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« Reply #2 on: June 07, 2010, 07:22:12 PM »

Chain trapping the skin: I think that with a thiner chain, the skin will be trapped more than with a wider chain, because there is more space were you can get trapped. That used to happen a lot to me, but not anymore... maybe is because I learn not to put the skin in that precise place, or something more  ummm.. A good solution is to put silicon at the top of the tube, where the chain meets the tube, so there wont be any space where you can trap your skin.

Thumb spins: They can be done with almost any length, is just practice, so keep on.

Wrist rolls: Yes, when you change the length of the chain or cord, you have to change the way you do the technique,

Usually:
wristroll + long chain: you hold the nunchaku near the top
wristroll + short chain: you hold the nunchaku near the middle of the stick, so the stick act as a chain, and it moves in your arm/wrist.
With practice, and when you change often your nunchaku, this is a natural process, but for the first time, it may take some time to get use from long to short, or from short to long.

But remember, most of rolls have been done with almost all size of connectors, so is just practice till you get the results you want, but of course, it is easier with a specific length to do certain moves, so you will be more comfortable using long chain when doing wrist rolls.
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Kentaro
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« Reply #3 on: June 08, 2010, 03:50:52 PM »

Thank you so much!

I'll try what you say, let's see if it works for me.

Bye!
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Kentaro
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« Reply #4 on: June 08, 2010, 09:38:20 PM »

Hello again ^^


I've been thinking about the problem of being hurt in my skin because the chain trapping. I've done some neck spins today and I got hurt again. I'm really tired of this, so I've prepared an schematic so you can tell me what kind of connector is the best for this purpose:





My current chucks are similar to type A, and that's where I think the problem is. I wonder if type B could be better, but I'm afraid it could be worse for moving the chucks (the rotation center gets farther from the stick).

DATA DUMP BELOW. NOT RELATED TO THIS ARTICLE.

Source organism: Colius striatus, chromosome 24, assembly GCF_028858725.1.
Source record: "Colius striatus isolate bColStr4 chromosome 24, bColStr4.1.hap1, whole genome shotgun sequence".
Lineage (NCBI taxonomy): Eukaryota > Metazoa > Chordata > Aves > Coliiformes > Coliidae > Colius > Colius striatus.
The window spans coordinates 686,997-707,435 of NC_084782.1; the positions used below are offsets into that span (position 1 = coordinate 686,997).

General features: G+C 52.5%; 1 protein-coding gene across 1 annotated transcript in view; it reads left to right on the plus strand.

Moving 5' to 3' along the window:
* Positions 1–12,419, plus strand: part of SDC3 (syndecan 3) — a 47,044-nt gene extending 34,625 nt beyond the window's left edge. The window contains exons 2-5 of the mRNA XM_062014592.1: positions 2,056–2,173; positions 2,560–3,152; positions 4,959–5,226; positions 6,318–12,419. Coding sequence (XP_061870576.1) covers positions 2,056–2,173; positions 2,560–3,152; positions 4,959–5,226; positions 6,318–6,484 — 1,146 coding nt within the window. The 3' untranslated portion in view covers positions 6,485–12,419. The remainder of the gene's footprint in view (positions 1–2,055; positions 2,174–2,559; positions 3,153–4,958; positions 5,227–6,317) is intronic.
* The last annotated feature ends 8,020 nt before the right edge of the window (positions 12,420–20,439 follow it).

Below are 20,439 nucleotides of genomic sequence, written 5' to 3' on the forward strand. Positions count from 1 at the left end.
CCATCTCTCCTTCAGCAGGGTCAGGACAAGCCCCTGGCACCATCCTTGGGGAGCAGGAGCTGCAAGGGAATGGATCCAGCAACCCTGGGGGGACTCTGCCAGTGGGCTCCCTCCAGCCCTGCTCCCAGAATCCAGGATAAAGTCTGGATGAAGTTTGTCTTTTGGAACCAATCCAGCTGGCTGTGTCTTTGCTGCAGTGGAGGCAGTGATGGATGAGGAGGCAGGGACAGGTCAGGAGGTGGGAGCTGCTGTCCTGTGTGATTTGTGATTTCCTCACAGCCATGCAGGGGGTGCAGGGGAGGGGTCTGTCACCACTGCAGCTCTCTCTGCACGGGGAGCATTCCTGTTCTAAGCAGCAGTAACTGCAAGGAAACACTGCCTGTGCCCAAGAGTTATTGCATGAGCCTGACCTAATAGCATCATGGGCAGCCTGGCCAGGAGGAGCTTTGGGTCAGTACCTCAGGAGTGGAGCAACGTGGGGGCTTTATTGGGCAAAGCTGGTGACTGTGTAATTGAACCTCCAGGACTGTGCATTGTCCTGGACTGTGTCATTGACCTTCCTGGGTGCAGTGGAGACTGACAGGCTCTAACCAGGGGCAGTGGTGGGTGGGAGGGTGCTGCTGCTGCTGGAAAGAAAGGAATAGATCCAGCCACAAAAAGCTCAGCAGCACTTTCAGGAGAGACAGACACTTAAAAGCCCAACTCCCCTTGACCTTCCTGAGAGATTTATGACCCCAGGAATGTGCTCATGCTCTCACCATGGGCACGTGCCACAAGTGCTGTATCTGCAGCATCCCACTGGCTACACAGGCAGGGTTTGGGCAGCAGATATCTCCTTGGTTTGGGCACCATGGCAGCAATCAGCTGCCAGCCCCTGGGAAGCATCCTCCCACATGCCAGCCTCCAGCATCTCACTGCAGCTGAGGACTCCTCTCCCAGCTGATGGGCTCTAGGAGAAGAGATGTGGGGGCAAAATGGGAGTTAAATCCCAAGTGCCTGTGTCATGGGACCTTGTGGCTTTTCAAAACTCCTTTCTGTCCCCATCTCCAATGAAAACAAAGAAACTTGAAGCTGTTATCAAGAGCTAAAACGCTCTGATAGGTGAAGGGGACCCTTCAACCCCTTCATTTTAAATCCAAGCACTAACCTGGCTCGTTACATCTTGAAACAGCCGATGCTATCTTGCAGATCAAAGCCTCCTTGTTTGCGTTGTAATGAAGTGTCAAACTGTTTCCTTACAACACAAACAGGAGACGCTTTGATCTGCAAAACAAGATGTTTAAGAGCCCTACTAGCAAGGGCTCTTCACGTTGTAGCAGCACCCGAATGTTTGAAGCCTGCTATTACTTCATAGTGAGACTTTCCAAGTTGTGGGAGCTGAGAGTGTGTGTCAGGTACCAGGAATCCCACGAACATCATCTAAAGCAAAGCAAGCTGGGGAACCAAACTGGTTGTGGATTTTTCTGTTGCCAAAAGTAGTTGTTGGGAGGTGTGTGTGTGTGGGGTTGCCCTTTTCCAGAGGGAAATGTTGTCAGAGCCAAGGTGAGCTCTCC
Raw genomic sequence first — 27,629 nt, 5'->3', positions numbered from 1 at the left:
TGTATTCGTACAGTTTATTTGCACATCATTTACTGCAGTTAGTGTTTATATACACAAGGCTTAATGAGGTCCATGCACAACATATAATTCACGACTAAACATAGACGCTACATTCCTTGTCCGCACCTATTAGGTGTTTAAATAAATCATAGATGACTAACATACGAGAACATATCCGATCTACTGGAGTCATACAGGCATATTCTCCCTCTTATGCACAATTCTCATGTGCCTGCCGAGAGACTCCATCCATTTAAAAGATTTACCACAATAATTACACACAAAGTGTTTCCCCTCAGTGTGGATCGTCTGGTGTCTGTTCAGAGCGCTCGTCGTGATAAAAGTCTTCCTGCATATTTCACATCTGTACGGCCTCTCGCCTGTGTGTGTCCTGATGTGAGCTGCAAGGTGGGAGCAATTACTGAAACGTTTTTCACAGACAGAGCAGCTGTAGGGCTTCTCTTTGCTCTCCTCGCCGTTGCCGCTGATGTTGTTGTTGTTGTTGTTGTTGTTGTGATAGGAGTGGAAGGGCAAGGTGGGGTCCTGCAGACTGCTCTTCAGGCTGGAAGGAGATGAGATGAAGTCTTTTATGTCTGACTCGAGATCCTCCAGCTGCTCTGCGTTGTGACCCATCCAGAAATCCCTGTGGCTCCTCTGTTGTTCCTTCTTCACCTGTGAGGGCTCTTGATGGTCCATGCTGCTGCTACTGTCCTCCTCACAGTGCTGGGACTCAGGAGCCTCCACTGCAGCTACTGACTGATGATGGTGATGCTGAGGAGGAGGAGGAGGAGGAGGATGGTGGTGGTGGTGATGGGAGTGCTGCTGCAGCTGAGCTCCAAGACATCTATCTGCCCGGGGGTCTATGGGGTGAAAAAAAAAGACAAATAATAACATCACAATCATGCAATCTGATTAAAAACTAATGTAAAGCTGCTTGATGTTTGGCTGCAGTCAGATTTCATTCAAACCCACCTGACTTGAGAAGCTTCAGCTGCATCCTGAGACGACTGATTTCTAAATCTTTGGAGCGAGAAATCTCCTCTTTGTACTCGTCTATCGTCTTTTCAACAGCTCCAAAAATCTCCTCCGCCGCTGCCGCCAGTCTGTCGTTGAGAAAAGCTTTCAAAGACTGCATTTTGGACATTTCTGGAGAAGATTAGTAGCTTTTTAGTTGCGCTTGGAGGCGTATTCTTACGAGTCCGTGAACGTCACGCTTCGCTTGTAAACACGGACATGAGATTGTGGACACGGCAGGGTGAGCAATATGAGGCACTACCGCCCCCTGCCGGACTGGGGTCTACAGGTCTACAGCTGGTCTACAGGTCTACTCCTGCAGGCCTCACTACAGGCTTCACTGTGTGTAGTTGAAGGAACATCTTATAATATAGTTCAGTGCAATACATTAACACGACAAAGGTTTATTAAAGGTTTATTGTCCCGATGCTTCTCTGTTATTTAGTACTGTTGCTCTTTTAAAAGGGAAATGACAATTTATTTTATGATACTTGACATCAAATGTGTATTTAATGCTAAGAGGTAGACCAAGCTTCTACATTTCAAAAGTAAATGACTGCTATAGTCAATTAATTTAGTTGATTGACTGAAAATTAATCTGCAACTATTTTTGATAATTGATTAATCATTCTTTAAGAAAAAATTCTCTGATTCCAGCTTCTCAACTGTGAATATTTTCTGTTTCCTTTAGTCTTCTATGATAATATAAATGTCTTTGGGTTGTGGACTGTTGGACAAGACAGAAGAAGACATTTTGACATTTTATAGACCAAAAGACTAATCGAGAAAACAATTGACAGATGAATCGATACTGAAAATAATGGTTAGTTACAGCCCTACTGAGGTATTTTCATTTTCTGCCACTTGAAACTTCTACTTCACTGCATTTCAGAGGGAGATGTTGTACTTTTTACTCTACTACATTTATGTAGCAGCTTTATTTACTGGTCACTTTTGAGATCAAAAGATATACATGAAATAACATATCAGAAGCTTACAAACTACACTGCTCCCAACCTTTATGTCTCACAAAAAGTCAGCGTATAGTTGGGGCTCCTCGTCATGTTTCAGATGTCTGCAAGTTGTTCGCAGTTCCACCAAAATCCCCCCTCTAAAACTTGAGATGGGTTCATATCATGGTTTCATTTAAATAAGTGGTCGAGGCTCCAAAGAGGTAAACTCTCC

PD: I feel a little stupid asking these kind of things, but I also think that asking is for free, and if it helps my new chucks to be the best they can, why not?
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TuKongChucks
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« Reply #5 on: June 08, 2010, 09:51:55 PM »

First off, dont think any question is stupid.  This forum is all about help and having fun, so ask as many questions as you want til you get the answers you need.

Any type of connections whether it be cord or chain will pinch you, and usually it doesnt matter how they are attatched.  Tension pin, nut and bolt, swivel(which would normally provide you with best protection cause its farther away from the chuck itself).  Most of the time it matters because of technique.  If you dont spin quite at the right speed or dont have quite the right technique the chucks can bunch up on you and pinch between connection and chuck.  Adjust where you hold the chuck at, adjust speeds of certain moves or trim up you technique to work around the possibility to get hurt.  You said you did neck spins and got pinched correct?  How exactly are you releasing the chucks?  Are you rolling it around your neck starting with the chain?  Or are you releasing the top of the stick your holding on your neck?  If its the latter it shouldnt be a problem because it works as the same principal of a hand or wristroll, and visa-versa.  If you release the chain against your neck it will normally not hit the right point to make it spin correctly, and instead the stick catches on your neck and the other stick keeps going, therefore pinching or grabbing your neck.  Its all about practice and tweaking what you do normally until you find the right positions, speeds, and technique to execute exactly what you want with as minimal of damage as possible.  Hope this helps.